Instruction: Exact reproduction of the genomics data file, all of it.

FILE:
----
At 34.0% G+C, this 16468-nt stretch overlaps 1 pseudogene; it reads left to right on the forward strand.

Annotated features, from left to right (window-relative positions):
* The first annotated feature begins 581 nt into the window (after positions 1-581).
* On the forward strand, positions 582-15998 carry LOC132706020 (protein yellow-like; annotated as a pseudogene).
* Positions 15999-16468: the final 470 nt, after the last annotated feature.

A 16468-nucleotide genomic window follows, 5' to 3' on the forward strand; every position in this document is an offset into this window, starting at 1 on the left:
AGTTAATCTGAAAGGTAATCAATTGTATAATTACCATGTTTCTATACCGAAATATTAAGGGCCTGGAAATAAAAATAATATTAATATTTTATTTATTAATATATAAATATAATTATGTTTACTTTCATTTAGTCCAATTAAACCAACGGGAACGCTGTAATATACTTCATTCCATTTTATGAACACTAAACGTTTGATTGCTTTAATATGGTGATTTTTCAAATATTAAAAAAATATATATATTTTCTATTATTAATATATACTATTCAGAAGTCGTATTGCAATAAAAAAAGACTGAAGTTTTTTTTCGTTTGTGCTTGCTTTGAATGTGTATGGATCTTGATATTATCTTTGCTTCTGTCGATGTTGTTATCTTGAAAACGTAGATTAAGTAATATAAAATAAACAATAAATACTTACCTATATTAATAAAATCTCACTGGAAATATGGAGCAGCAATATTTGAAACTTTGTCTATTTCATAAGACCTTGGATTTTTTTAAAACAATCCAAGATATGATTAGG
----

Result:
At 34.0% G+C, this 16468-nt stretch overlaps 1 pseudogene; it reads left to right on the forward strand.

Annotated features, from left to right (window-relative positions):
* The first annotated feature begins 581 nt into the window (after positions 1-581).
* On the forward strand, positions 582-15998 carry LOC132706020 (protein yellow-like; annotated as a pseudogene).
* Positions 15999-16468: the final 470 nt, after the last annotated feature.

A 16468-nucleotide genomic window follows, 5' to 3' on the forward strand; every position in this document is an offset into this window, starting at 1 on the left:
AGTTAATCTGAAAGGTAATCAATTGTATAATTACCATGTTTCTATACCGAAATATTAAGGGCCTGGAAATAAAAATAATATTAATATTTTATTTATTAATATATAAATATAATTATGTTTACTTTCATTTAGTCCAATTAAACCAACGGGAACGCTGTAATATACTTCATTCCATTTTATGAACACTAAACGTTTGATTGCTTTAATATGGTGATTTTTCAAATATTAAAAAAATATATATATTTTCTATTATTAATATATACTATTCAGAAGTCGTATTGCAATAAAAAAAGACTGAAGTTTTTTTTCGTTTGTGCTTGCTTTGAATGTGTATGGATCTTGATATTATCTTTGCTTCTGTCGATGTTGTTATCTTGAAAACGTAGATTAAGTAATATAAAATAAACAATAAATACTTACCTATATTAATAAAATCTCACTGGAAATATGGAGCAGCAATATTTGAAACTTTGTCTATTTCATAAGACCTTGGATTTTTTTAAAACAATCCAAGATATGATTAGG